Tag Archives: deciduous trees

The Japanese Maple tree’s magnificent colour display

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Three days went by between these photos and the ones I posted in my previous post.  The colours on the tree had intensified dramatically.  The tree had become a visual treat of autumn blaze with some of the lower branches still holding to green.  It is easy to sit and enjoy the display being played out in front of our eyes and to wonder at the exact factors which have influenced such drama.

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Autumn shows it hand.

We planted a Japanese maple in our garden almost 20 years ago and it offers delight during every season.  Spring and autumn are the most spectacular times for this tree to display its beauty.  We have not enjoyed settled weather at all this year until late April.  Since then we have had some splendid autumn weather and perhaps chilly nights, no wind and warm days account for the amazing colour display we have been enjoying.  Members of the household agree that this has been one of the very best displays we have seen on this tree.

These photos were taken on 25th April 2017 and show the branchlets turning fiery red but the leaves a mix of green and coloured.IMG_0186 (800x600)IMG_0188 (800x600)IMG_0190 (800x600)

Three days later I took some more photos.  Look out for these in my next post.

Slow, gentle autumn

Our incredible summer has given way to a slow, gentle and warm autumn with the occasional storm and chilly snap.

No matter the calmness and mild temperatures because the light is decreasing noticeably now and the shortest day is only a month or so away.
Lowering light levels and the cold of last weekend has seen leaf colour turn and the leaves beginning to fall in large numbers now.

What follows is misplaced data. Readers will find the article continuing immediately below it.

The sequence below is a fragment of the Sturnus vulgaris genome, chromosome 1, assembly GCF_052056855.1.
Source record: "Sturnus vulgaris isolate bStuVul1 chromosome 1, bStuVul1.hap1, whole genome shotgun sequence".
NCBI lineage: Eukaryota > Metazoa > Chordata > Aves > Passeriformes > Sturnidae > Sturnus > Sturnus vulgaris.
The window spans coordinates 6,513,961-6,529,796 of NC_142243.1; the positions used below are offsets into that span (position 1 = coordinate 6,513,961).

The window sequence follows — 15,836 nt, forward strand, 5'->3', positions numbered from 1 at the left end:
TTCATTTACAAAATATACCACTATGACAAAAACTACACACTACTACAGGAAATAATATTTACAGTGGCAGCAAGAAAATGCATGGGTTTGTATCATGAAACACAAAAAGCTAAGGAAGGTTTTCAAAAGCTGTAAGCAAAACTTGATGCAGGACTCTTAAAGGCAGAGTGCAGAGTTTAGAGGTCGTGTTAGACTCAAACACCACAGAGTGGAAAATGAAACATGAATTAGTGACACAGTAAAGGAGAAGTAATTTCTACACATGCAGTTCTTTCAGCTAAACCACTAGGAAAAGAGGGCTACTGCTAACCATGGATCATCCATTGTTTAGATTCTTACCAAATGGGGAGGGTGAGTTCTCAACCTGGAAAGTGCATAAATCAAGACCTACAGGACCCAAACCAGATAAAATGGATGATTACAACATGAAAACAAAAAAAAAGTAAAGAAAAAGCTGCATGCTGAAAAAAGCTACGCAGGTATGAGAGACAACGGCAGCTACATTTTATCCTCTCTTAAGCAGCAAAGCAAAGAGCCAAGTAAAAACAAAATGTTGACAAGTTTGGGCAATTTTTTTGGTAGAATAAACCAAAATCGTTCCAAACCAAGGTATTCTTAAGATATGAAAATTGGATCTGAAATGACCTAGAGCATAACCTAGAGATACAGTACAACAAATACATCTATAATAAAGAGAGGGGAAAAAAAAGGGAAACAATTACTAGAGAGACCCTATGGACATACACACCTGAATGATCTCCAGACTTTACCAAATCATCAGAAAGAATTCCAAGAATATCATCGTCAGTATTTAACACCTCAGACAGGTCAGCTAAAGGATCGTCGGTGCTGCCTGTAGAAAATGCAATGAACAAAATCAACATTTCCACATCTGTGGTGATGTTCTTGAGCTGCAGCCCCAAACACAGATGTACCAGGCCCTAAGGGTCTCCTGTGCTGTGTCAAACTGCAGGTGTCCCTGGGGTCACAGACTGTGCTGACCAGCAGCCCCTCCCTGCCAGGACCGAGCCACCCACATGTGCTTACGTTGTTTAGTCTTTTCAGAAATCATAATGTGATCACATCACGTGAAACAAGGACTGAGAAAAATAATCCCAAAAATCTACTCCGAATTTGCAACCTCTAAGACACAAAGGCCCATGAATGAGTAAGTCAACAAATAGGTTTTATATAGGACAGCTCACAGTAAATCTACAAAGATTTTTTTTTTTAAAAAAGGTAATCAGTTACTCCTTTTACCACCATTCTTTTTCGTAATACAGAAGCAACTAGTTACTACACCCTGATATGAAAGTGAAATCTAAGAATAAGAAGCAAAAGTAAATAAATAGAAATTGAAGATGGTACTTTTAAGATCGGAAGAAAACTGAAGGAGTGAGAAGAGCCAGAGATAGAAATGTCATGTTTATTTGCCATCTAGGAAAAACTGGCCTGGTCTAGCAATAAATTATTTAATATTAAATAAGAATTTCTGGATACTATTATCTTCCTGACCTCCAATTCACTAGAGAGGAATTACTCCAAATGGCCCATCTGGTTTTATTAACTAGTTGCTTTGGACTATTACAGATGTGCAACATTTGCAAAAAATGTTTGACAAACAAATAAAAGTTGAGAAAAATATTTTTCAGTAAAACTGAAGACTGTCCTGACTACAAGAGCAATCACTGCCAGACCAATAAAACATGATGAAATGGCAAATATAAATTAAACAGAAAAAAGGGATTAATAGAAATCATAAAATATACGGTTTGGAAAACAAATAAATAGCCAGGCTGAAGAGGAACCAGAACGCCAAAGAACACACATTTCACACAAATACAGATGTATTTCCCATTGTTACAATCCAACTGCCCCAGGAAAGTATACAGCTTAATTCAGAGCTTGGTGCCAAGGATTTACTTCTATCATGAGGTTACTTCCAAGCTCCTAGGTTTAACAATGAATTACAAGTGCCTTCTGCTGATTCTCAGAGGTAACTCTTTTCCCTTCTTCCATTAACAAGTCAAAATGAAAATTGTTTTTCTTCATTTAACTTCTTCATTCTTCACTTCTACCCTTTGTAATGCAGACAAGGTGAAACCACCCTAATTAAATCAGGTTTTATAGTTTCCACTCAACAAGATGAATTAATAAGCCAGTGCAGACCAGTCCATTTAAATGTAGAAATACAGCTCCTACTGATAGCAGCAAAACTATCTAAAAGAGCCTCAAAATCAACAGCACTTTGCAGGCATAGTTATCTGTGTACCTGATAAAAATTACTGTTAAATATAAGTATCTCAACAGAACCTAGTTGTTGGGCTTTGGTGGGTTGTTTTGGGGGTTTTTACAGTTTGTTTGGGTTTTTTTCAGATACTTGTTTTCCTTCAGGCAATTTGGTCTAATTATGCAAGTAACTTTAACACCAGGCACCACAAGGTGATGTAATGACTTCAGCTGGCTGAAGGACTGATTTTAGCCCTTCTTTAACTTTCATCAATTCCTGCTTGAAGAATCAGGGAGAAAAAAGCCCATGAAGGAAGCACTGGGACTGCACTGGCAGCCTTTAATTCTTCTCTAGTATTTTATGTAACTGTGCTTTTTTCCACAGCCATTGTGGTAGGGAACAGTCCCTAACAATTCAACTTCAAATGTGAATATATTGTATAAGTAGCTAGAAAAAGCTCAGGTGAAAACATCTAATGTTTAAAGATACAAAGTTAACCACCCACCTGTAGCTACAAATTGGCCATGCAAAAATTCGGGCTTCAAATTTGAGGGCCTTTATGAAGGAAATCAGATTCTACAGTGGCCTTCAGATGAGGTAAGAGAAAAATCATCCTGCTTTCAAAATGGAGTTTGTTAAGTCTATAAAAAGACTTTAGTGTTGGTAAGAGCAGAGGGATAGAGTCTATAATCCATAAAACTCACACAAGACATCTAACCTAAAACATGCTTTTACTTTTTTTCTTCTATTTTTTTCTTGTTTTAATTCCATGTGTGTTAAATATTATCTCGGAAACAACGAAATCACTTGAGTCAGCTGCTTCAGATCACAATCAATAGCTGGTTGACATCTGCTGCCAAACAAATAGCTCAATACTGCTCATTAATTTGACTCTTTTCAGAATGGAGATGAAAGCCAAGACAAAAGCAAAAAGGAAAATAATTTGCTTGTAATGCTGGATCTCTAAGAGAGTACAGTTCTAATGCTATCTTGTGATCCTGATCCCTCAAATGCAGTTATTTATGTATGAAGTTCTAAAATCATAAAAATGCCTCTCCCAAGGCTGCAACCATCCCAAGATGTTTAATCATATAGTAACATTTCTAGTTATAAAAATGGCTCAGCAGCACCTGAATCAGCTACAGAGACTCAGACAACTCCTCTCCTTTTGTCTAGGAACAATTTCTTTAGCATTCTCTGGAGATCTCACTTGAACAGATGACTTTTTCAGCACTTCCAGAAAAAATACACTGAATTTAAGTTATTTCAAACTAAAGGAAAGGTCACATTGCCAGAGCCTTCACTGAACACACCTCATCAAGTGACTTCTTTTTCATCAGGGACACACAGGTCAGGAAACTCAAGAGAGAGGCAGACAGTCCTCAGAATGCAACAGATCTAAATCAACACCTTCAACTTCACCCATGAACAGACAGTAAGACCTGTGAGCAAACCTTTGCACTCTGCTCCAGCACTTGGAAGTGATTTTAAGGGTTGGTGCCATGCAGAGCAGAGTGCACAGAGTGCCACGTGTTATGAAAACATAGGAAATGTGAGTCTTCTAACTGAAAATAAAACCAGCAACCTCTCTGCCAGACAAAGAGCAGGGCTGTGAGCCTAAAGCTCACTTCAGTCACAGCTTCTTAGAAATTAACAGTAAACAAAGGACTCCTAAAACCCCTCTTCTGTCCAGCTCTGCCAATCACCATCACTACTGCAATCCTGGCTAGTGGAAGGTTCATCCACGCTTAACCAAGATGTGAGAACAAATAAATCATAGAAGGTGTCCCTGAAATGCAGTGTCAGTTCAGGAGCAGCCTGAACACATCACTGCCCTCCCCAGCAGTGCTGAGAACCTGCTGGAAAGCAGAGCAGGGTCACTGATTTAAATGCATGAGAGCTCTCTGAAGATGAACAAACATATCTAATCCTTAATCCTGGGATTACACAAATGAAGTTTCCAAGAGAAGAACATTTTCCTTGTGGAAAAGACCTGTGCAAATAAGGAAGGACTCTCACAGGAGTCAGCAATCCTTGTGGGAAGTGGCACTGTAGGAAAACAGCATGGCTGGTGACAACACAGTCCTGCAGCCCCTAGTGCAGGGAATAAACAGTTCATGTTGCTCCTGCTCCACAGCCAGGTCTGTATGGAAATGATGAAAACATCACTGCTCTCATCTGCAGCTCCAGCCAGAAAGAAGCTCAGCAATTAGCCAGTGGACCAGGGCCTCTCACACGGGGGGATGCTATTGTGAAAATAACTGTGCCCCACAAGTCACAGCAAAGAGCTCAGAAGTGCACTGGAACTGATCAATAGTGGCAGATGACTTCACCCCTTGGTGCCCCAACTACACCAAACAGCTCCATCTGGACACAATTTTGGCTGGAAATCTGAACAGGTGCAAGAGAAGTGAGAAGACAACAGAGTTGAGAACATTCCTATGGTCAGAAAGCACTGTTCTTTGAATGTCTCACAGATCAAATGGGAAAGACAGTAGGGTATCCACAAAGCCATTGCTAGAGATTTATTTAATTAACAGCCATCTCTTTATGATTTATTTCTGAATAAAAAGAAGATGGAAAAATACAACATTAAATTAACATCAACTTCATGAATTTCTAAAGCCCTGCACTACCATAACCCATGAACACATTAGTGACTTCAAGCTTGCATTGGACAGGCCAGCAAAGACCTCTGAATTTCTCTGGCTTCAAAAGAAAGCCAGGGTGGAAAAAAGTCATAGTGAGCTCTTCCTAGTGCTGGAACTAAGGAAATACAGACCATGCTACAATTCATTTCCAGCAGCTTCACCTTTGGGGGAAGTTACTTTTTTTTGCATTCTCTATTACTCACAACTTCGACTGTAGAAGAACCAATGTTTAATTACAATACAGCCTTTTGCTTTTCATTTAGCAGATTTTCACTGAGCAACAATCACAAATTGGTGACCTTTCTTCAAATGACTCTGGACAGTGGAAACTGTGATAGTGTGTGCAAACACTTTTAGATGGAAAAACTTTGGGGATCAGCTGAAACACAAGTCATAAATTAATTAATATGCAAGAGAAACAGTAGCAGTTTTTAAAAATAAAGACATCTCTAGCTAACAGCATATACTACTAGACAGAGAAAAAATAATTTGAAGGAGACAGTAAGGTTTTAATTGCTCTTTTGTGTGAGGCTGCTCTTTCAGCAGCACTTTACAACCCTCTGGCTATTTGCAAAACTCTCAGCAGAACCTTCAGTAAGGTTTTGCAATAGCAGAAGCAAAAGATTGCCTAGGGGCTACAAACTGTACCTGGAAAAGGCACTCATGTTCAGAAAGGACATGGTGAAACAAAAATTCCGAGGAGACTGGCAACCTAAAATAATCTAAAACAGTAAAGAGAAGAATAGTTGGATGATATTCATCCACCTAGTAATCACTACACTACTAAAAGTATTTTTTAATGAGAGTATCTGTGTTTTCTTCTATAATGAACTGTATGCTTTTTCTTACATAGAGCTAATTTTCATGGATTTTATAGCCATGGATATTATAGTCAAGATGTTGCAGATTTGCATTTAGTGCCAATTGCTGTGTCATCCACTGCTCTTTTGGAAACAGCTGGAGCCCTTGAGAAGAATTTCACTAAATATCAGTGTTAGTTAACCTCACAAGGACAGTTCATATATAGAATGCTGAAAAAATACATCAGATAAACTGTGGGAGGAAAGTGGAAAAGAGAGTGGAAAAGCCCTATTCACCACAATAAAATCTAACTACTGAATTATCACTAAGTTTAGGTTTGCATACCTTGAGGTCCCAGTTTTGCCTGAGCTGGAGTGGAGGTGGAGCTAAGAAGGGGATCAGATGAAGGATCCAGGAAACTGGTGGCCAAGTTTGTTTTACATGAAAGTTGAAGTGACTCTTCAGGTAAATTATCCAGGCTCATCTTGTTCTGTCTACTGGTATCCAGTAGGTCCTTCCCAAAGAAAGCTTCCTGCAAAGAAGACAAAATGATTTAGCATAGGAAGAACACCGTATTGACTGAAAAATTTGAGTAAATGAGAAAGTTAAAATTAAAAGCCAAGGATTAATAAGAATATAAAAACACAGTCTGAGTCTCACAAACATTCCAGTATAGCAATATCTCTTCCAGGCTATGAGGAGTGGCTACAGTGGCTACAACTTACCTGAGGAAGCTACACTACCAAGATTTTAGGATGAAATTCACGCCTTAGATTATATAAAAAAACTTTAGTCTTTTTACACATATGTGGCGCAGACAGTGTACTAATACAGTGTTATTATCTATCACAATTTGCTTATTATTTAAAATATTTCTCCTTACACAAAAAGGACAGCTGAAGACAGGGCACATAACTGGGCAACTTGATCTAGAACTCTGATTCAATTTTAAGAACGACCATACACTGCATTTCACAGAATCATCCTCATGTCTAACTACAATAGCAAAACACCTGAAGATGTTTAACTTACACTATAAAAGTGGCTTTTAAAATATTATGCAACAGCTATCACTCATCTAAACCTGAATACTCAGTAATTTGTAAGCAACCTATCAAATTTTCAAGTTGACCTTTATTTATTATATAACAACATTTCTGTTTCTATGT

On a short walk yesterday before the rain set in I captured these photos.

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The familiar Wellington Botanical Gardens

One of the first Tulips of spring 2012. It was named “Pinocchio”

Earlier this week we left home in warm, calm and sunny conditions and headed into the Wellington Botanical Gardens to view the very early spring flowering.

As can often be the case in our region the weather in the city was cold, heavily overcast and the wind was unpleasant. This meant our visit was shorter than planned.

However, weather aside, I really enjoyed returning to these very familiar Gardens and to a part of the Gardens that has changed very, very little in the 55 plus years that I have been visiting them.

Once my parents bought a car we would often head to the Gardens on a Sunday afternoon to hear the Highland Pipe Bands play and march at the Soundshell or on the grass in front of the Soundshell. My parents loved Pipe Band music and as small children we would march and move to the music or play around the grassy area.

Near this spot was a small fountain which has small concrete frogs around the edging. With any luck you could spray the water coming from their mouths in wide arcs across the fountain. Harmless, childish fun which can still be enjoyed today.

Further along a path is a duck pond where we fed the ducks and in that time honoured way children still do that today.

The tulip beds were full but only a few flowers were blooming. Spring festival with Tulip Sunday will happen later in September. But again this is a long time familiar event.

The aged trees – Magnolia and deciduous are all still there as are the fuchsias along the brick fence line. The difference I noted on this visit was the thickness of the epiphytes clothing the thick branches like sleeves of wearable art of some form.

The familiar can be very comforting in a world that changes so rapidly. It would appear that no one is in a hurry to redevelop this section of the Gardens and I like that.